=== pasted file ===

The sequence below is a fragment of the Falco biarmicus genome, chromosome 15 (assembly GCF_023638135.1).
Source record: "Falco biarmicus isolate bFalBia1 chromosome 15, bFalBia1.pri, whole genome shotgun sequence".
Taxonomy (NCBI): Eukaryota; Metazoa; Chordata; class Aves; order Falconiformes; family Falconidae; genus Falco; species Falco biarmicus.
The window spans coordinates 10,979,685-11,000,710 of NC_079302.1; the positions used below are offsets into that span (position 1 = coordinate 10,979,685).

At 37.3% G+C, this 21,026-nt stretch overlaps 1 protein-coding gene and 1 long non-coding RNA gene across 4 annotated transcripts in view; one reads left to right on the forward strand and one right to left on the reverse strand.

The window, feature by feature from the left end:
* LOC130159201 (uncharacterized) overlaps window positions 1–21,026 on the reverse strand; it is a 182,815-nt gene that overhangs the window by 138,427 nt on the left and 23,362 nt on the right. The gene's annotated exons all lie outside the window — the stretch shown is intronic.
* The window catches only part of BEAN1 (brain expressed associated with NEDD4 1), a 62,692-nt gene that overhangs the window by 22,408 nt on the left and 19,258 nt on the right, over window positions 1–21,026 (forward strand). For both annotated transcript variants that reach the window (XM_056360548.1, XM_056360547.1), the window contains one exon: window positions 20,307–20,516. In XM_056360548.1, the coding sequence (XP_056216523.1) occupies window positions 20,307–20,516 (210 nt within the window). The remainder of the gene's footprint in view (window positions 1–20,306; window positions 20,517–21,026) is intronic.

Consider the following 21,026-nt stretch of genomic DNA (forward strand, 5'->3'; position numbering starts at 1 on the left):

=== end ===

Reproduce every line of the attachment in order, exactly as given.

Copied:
The sequence below is a fragment of the Falco biarmicus genome, chromosome 15 (assembly GCF_023638135.1).
Source record: "Falco biarmicus isolate bFalBia1 chromosome 15, bFalBia1.pri, whole genome shotgun sequence".
Taxonomy (NCBI): Eukaryota; Metazoa; Chordata; class Aves; order Falconiformes; family Falconidae; genus Falco; species Falco biarmicus.
The window spans coordinates 10,979,685-11,000,710 of NC_079302.1; the positions used below are offsets into that span (position 1 = coordinate 10,979,685).

At 37.3% G+C, this 21,026-nt stretch overlaps 1 protein-coding gene and 1 long non-coding RNA gene across 4 annotated transcripts in view; one reads left to right on the forward strand and one right to left on the reverse strand.

The window, feature by feature from the left end:
* LOC130159201 (uncharacterized) overlaps window positions 1–21,026 on the reverse strand; it is a 182,815-nt gene that overhangs the window by 138,427 nt on the left and 23,362 nt on the right. The gene's annotated exons all lie outside the window — the stretch shown is intronic.
* The window catches only part of BEAN1 (brain expressed associated with NEDD4 1), a 62,692-nt gene that overhangs the window by 22,408 nt on the left and 19,258 nt on the right, over window positions 1–21,026 (forward strand). For both annotated transcript variants that reach the window (XM_056360548.1, XM_056360547.1), the window contains one exon: window positions 20,307–20,516. In XM_056360548.1, the coding sequence (XP_056216523.1) occupies window positions 20,307–20,516 (210 nt within the window). The remainder of the gene's footprint in view (window positions 1–20,306; window positions 20,517–21,026) is intronic.

Consider the following 21,026-nt stretch of genomic DNA (forward strand, 5'->3'; position numbering starts at 1 on the left):